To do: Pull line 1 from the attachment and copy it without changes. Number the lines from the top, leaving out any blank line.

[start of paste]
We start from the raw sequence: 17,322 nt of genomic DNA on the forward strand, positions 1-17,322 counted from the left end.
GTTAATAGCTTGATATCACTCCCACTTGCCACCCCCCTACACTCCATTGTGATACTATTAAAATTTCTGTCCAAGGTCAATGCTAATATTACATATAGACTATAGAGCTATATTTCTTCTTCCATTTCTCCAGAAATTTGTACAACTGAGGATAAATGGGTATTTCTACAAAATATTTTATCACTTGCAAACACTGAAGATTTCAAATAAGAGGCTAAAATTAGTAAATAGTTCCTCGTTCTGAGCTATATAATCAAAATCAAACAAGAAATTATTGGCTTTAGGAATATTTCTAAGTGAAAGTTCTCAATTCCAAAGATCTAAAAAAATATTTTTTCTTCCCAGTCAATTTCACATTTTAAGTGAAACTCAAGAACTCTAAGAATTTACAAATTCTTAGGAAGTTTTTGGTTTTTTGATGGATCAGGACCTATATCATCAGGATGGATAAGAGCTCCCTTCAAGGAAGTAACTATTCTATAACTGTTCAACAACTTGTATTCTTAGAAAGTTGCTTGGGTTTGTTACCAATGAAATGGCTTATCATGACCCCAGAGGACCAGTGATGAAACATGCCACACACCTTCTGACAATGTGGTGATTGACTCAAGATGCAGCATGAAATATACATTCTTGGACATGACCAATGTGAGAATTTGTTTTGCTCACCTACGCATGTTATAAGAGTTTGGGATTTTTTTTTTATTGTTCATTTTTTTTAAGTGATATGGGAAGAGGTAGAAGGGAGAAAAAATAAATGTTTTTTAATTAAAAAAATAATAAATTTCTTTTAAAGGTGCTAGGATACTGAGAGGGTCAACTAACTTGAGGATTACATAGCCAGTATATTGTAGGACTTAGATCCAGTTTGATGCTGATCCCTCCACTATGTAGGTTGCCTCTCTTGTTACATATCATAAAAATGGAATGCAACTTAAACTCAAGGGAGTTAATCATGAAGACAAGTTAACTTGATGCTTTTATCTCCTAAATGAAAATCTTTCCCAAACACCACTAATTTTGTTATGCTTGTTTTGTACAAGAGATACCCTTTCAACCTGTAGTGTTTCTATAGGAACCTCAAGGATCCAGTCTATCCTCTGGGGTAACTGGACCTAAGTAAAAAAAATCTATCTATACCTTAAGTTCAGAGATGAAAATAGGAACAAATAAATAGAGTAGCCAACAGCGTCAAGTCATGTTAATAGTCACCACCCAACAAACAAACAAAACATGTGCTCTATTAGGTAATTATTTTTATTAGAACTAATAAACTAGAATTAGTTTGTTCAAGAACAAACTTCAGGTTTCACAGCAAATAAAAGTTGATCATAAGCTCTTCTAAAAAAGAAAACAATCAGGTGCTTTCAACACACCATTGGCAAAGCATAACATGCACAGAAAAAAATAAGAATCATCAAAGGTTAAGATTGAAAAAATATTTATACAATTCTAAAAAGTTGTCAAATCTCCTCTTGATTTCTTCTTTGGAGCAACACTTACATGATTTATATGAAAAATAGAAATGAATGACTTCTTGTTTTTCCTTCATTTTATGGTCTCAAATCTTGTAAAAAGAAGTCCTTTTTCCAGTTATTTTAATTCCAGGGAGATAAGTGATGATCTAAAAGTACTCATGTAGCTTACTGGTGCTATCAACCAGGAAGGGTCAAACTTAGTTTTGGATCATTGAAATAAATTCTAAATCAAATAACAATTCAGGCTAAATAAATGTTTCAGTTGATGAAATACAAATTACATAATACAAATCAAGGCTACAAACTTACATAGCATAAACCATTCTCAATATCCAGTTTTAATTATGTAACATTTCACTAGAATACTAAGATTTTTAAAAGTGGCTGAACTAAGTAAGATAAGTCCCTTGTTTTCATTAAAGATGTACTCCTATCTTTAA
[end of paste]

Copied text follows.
We start from the raw sequence: 17,322 nt of genomic DNA on the forward strand, positions 1-17,322 counted from the left end.